We need to start looking into the possibility that there are viruses living beyond the confines of our planet, argues Portland State University biology professor Ken Stedman.
Humanity has been thinking of life outside of the confines of Earth since times immemorial. It started with gods, angels, spirits, demons. Superstition gave way to cold knowledge and hard technology, morphing their image into aliens that were different, but not completely unlike us -- à la those portrayed in H.G. Wells' War of the Worlds. As our scope widened and our reach extended with modern tech, we're no longer content to just wait for aliens to drop on our doorstep. We're actively looking, listening, prodding for life outside of the Earth, much farther away and on more channels than anytime before, in a tacit acknowledgment that those we may find could very well be just as planet-locked as we are.
Sill, we don't have anything to show (as far as alien life goes) for all our efforts. Maybe, then, we should down-grade again and start looking for aliens that have yet to reach our rung on the technological and evolutionary ladder. Maybe its time we started looking for bits of life as seemingly insignificant as viruses living in space and on other planets. At least, that's what Portland State University biology professor Ken Stedman and his co-authors argue for in a new paper -- and they're willing to kick-start that search.
It's the little things that count
Stedman and his team say it's past time that astronomers broaden their search for alien life by combing space for viruses.
"More than a century has passed since the discovery of the first viruses," said Stedman, "entering the second century of virology, we can finally start focusing beyond our own planet."
Seeing as there are around 10 to 100 times more viruses on Earth than any other cellular organism, Stedman believes that the same could hold true for other planets or moons out there. Furthermore, he bases his call to action on research which suggests that viruses have played a major role in the creation and evolution of life on Earth -- and it's likely they would play the same role in other places as well.
'Simple life survives in space,' granted, is a phrase that sounds far-fetched when you first hear it. Isn't it, like, super cold out there and all? It is, but life (especially 'simple' life) is surprisingly good at finding a way.
Tardigrades, for example, have shown an incredible resilience to the vicissitudes of outer space, shrugging void, cold, and radiation with apparent ease for decades. Bacteria coalescing together in biofilms are surprisingly hardy, being able to brave harsh, Mars-like conditions. In fact, enduring a journey through space (such as on a spaceships' hull) actually improves their chances of survival by drying this biofilm and making it more resilient. And radiation, even at levels that we've assumed deadly to virtually everything and anything alive, doesn't seem to bother the bacteria too much either.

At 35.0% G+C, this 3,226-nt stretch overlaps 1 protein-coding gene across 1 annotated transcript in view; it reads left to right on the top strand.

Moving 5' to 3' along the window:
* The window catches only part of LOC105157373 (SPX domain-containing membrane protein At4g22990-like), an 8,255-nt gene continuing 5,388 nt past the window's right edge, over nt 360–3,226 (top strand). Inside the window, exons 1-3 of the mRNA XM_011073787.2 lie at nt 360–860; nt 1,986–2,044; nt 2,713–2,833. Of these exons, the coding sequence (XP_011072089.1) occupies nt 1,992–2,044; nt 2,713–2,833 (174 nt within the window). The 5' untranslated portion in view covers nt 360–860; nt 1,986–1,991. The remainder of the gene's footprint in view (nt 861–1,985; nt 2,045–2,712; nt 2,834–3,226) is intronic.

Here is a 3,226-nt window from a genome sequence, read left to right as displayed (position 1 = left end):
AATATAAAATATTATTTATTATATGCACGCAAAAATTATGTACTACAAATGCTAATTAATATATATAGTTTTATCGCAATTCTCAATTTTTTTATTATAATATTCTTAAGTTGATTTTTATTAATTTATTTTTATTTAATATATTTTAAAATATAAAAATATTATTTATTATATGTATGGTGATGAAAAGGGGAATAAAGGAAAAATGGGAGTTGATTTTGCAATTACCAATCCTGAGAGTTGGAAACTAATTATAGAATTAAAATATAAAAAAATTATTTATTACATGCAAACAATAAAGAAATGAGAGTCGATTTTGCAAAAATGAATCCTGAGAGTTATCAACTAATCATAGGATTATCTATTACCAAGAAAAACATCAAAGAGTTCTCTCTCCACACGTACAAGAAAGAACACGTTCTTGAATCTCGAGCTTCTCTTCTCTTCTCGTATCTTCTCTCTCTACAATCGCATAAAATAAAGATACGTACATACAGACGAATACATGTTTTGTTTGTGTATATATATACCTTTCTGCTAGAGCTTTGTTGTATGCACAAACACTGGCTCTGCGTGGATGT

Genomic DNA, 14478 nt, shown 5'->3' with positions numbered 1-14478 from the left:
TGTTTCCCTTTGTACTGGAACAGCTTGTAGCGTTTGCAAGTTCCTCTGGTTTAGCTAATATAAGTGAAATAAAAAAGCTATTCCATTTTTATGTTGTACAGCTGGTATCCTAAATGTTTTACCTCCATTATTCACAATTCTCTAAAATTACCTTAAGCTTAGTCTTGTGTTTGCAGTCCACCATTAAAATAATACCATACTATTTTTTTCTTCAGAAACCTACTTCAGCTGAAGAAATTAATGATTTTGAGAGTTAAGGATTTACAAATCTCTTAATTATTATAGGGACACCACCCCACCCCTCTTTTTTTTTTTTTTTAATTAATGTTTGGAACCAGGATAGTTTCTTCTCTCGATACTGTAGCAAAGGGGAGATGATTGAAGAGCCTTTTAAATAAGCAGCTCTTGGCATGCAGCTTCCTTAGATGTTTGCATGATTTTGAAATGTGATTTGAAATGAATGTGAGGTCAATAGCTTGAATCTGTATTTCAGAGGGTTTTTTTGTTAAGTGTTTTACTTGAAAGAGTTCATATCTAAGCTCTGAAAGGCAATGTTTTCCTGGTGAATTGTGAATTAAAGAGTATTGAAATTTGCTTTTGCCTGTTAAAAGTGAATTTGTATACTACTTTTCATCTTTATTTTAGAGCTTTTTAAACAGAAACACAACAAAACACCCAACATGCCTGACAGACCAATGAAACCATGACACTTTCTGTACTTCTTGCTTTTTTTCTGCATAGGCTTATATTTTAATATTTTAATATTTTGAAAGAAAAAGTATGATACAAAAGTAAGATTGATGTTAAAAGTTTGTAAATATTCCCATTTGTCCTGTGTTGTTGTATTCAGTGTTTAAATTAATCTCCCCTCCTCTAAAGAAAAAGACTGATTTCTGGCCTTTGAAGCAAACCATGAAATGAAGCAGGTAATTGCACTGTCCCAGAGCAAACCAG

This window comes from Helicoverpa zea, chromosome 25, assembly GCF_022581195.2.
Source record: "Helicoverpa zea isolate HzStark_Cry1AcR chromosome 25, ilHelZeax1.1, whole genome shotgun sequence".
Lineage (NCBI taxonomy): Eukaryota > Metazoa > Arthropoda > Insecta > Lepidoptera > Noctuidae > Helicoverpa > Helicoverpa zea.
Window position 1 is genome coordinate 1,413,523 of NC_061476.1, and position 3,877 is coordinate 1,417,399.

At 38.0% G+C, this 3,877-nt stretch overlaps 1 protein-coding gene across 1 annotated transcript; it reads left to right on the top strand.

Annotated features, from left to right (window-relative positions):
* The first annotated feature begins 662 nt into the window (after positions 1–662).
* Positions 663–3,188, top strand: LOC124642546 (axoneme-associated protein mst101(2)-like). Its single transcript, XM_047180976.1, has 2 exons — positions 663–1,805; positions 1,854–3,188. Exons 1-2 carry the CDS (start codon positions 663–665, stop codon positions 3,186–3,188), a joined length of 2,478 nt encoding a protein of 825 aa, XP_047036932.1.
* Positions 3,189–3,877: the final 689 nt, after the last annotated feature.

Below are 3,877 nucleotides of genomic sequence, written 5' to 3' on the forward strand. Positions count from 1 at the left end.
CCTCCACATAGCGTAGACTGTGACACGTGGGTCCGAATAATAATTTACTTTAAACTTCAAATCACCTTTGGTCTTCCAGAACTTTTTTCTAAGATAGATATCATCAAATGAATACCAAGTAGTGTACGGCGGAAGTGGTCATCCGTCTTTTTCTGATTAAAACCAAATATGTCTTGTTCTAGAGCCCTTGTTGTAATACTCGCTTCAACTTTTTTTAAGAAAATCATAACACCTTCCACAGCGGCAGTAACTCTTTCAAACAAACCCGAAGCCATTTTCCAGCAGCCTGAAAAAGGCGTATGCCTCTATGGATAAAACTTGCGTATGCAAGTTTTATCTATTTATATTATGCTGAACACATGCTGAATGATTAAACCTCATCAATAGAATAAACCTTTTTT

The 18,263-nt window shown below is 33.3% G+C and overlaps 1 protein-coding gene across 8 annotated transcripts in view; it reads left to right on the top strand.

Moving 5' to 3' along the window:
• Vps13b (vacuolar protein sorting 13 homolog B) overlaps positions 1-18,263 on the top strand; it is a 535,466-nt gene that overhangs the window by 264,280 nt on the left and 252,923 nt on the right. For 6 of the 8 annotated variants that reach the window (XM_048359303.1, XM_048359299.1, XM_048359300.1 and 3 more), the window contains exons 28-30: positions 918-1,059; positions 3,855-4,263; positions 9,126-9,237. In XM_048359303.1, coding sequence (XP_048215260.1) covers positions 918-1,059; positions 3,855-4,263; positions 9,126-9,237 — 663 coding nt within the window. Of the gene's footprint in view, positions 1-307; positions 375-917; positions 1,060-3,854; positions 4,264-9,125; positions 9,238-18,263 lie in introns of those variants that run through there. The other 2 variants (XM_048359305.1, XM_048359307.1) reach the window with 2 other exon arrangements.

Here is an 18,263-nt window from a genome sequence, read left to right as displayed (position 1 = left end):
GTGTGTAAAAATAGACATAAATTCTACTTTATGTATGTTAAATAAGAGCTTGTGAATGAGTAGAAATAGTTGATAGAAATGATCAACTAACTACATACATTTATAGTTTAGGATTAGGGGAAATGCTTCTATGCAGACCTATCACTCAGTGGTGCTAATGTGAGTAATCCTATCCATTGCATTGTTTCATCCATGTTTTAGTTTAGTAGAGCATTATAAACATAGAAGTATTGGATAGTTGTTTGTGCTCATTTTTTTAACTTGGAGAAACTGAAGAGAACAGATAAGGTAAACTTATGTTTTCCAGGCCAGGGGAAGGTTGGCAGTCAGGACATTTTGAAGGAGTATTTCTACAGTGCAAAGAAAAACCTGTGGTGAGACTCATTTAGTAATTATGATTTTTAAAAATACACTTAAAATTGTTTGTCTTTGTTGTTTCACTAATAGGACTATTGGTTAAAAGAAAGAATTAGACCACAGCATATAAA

So could life survive a trip through space without a spaceship to insulate its squishy going-ons? Overwhelmingly likely, yes. In fact, it's so likely that NASA has cause for concern that our microbes (and these are the soft-core microbes used to living in comfort on Earth) could contaminate other planets. We've seen all sorts of bugs hitching a ride (without official approval, the nerve on them) and gouging a permanent home aboard the ISS right under our noses.
"We have had contamination in parts of the station where fungi was seen growing or biomaterial has been pulled out of a clogged waterline, but we have no idea what it is until the sample gets back down to the lab," said Sarah Wallace, NASA microbiologist and principal investigator for Genes in Space 3 at the agency’s Johnson Space Center in Houston.
Along with the tardigrades and biofilm-protected colonies of bacteria, it's a good indication of just how pervasively present life tends to be after it first spawns. The crux of the issue, then, isn't if life could make it through space -- it's whether or not it appeared there in the first place.
We only have indirect evidence. But this suggests that the chemical background necessary for life as we know it is there -- we've found water in space, we've found organic compounds, we've found basic biological building blocks such as amino acids, and we've found them all together in the same place.
While the ingredients seem to be there, all ready to boil in a primordial life-generating soup, however, what we haven't found is actual life. Taking the focal point from away the grandest aspects of life like radio signals or Dyson spheres might help us spot anything really small we've missed up to now.
Stedman and his team say they hope to "to inspire integration of virus research into astrobiology" by shining the limelight on pressing, unanswered questions in astrovirology -- "particularly regarding the detection of virus biosignatures and whether viruses could be spread extraterrestrially".
The paper "Astrovirology: Viruses at Large in the Universe" has been published in the journal Astrobiology.